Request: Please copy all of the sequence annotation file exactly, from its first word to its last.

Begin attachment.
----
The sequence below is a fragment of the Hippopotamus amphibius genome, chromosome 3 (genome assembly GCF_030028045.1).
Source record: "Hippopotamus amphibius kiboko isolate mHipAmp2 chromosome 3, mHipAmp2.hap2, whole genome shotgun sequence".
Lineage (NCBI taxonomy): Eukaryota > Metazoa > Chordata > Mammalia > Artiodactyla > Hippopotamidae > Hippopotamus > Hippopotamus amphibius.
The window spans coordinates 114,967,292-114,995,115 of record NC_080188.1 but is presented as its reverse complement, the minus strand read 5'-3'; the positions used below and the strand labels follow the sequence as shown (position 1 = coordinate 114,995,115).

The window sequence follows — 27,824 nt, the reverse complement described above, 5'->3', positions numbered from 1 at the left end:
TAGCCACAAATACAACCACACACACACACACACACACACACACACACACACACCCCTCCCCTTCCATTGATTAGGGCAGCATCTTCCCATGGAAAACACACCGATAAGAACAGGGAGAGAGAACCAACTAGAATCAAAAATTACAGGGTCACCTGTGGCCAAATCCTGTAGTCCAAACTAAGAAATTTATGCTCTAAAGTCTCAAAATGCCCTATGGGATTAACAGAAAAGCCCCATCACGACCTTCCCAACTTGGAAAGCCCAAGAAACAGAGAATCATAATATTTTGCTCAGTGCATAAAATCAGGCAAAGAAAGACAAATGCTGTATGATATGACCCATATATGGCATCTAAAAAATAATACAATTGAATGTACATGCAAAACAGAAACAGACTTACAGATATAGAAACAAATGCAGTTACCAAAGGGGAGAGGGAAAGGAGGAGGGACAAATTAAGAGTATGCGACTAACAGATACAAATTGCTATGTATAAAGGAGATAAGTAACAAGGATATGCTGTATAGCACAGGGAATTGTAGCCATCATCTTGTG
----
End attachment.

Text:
The sequence below is a fragment of the Hippopotamus amphibius genome, chromosome 3 (genome assembly GCF_030028045.1).
Source record: "Hippopotamus amphibius kiboko isolate mHipAmp2 chromosome 3, mHipAmp2.hap2, whole genome shotgun sequence".
Lineage (NCBI taxonomy): Eukaryota > Metazoa > Chordata > Mammalia > Artiodactyla > Hippopotamidae > Hippopotamus > Hippopotamus amphibius.
The window spans coordinates 114,967,292-114,995,115 of record NC_080188.1 but is presented as its reverse complement, the minus strand read 5'-3'; the positions used below and the strand labels follow the sequence as shown (position 1 = coordinate 114,995,115).

The window sequence follows — 27,824 nt, the reverse complement described above, 5'->3', positions numbered from 1 at the left end:
TAGCCACAAATACAACCACACACACACACACACACACACACACACACACACACCCCTCCCCTTCCATTGATTAGGGCAGCATCTTCCCATGGAAAACACACCGATAAGAACAGGGAGAGAGAACCAACTAGAATCAAAAATTACAGGGTCACCTGTGGCCAAATCCTGTAGTCCAAACTAAGAAATTTATGCTCTAAAGTCTCAAAATGCCCTATGGGATTAACAGAAAAGCCCCATCACGACCTTCCCAACTTGGAAAGCCCAAGAAACAGAGAATCATAATATTTTGCTCAGTGCATAAAATCAGGCAAAGAAAGACAAATGCTGTATGATATGACCCATATATGGCATCTAAAAAATAATACAATTGAATGTACATGCAAAACAGAAACAGACTTACAGATATAGAAACAAATGCAGTTACCAAAGGGGAGAGGGAAAGGAGGAGGGACAAATTAAGAGTATGCGACTAACAGATACAAATTGCTATGTATAAAGGAGATAAGTAACAAGGATATGCTGTATAGCACAGGGAATTGTAGCCATCATCTTGTG